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This is a facsimile reprint, with new material, of a classic work of local history published in 1879. The new material, edited by local historians George Ingle and Gillian Cookson, consists of an ... Read full review
40 years ago Abraham Shackleton Anderton Arkright began Berry Smith Blakey bought Bradford market brother Butterfield called Calvert carried on business century Clapham cloth combers and weavers combing commenced business considerable number cotton mill cotton spinning cotton warps Damems died dobbies early employed engaged in business farm father Fell Lane firm gentleman Greenwood Halifax hand combers hand loom weavers Hattersley Holden Holmes Ingrow James Haggas John Clough John Craven John Sugden Joseph Keighley Laycock Lincolnshire Low Mill Lund machine machinery manufacturer of stuff married merinos Messrs mill was built Mytholmes neighbourhood Oakworth obtained occupied parish parties partner partnership piece maker plainbacks power looms premises principally recollect resided Robert Sugden rollers shalloons sold sons spindles and flyers spinning cotton spinning frames Steeton stuff pieces Thomas Brigg tops town tradesmen Walk Mill warehouse water frame weft wildbores William wool woolstapler workpeople worsted spinning worsted trade yarn yarn spun Yorkshire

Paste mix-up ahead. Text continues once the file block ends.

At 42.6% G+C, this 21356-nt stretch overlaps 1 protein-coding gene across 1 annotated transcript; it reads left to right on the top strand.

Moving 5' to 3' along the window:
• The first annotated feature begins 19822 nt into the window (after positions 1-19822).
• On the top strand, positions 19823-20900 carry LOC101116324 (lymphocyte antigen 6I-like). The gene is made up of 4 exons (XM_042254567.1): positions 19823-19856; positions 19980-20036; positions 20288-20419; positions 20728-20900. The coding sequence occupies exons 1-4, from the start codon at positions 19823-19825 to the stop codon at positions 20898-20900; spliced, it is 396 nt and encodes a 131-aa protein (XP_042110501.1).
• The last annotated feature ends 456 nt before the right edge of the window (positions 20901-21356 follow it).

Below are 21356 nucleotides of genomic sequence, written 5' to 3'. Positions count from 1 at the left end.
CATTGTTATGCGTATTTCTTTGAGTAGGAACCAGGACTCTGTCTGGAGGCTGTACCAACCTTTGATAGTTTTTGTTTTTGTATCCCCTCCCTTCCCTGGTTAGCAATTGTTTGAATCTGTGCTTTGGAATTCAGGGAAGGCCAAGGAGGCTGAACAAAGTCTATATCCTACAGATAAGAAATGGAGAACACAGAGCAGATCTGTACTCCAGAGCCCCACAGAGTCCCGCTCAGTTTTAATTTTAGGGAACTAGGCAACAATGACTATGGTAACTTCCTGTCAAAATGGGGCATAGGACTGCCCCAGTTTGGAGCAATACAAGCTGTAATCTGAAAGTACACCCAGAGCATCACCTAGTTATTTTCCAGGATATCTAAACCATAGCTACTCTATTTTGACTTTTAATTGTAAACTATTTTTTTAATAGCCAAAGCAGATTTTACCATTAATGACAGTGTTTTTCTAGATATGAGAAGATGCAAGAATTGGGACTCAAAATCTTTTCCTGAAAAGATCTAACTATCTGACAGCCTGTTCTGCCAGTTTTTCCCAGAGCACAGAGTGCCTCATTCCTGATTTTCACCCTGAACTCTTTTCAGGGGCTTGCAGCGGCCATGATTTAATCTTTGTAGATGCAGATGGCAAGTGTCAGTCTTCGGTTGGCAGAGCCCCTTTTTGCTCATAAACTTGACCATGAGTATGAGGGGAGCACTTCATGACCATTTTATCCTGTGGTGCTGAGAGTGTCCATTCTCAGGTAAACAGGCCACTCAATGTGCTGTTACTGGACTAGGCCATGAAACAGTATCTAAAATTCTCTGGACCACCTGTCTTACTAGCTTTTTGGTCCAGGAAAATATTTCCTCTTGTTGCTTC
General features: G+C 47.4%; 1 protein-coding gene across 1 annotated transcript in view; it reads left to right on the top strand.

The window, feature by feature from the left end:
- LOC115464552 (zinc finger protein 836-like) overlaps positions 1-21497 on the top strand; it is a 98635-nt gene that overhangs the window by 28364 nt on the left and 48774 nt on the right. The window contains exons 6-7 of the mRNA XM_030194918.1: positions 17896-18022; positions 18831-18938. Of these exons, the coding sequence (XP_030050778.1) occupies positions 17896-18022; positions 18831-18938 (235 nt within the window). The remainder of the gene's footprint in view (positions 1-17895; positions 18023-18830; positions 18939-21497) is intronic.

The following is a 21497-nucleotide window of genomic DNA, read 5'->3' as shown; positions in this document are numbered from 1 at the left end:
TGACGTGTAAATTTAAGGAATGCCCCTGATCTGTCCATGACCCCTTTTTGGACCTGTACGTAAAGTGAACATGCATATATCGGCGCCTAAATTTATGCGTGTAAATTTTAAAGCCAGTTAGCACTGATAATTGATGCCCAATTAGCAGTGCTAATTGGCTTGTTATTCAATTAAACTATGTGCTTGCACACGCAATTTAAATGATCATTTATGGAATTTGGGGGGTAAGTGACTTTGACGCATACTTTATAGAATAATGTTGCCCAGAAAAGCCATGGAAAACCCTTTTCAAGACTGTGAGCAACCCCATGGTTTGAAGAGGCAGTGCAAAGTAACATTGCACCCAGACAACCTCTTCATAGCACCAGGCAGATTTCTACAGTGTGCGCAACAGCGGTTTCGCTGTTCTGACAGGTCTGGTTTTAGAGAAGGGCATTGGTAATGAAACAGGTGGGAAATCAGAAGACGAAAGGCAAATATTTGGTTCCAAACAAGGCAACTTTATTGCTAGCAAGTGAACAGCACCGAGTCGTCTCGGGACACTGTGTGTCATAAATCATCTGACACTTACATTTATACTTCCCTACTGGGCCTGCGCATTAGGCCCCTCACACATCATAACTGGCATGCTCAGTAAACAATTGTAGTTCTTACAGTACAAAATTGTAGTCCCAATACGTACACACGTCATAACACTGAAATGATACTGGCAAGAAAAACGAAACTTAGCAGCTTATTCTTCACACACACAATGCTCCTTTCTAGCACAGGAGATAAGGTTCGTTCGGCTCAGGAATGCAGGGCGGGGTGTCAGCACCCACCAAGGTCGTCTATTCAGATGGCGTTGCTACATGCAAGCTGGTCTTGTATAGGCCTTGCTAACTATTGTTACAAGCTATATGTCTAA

Page 109 - Who can find a virtuous woman? For her price is far above rubies. The heart of her husband doth safely trust in her, so that he shall have no need of spoil. She will do him good and not evil all the days of her life. She seeketh wool, and flax, and worketh willingly with her hands. She is like the merchants' ships; she bringeth her food from afar.
Page 266 - The warp was placed perpendicularly, the reed fell with the weight of at least half a hundred weight, and the springs which threw the shuttle were strong enough to have thrown a Congreve rocket. In short, it required the strength of two powerful men to work the machine at a slow rate, and only for a short time.
Page 265 - This brought on a conversation on the subject, in which the Manchester gentlemen unanimously agreed that the thing was impracticable ; and, in defence of their opinion, they adduced arguments which I...
Page 266 - ... be little difficulty in producing and repeating them. Full of these ideas, I immediately employed a carpenter and smith to carry them into effect. As soon as the machine was finished, I got a weaver to put in the warp, which was of such materials as sail-cloth is usually made of.
Page 266 - Now you will not assert, gentlemen, said I, that it is more difficult to construct a machine that shall weave than one which shall make all the variety of moves which are required in that complicated game.
Page 109 - She openeth her mouth with wisdom ; and in her tongue is the law of kindness. She looketh well to the ways of her household, and eateth not the bread of idleness. Her children arise up, and call her blessed; her husband also, and he praiseth her.
Page 84 - When a man's ways please the Lord, he maketh even his enemies to be at peace with him.
Page 266 - April, 1785. This being done, I then condescended to see how other people wove, and you will guess my astonishment when I compared their easy modes of operation with mine.
Page 11 - These bemoaned the slavishness of these poor servants, whom their masters used rather like heathens than Christians; yea, rather like horses than men! Early up and late in bed, and all day hard work and harder fare (a few herrings and mouldy cheese), and all to enrich the churls their masters, without any profit unto themselves.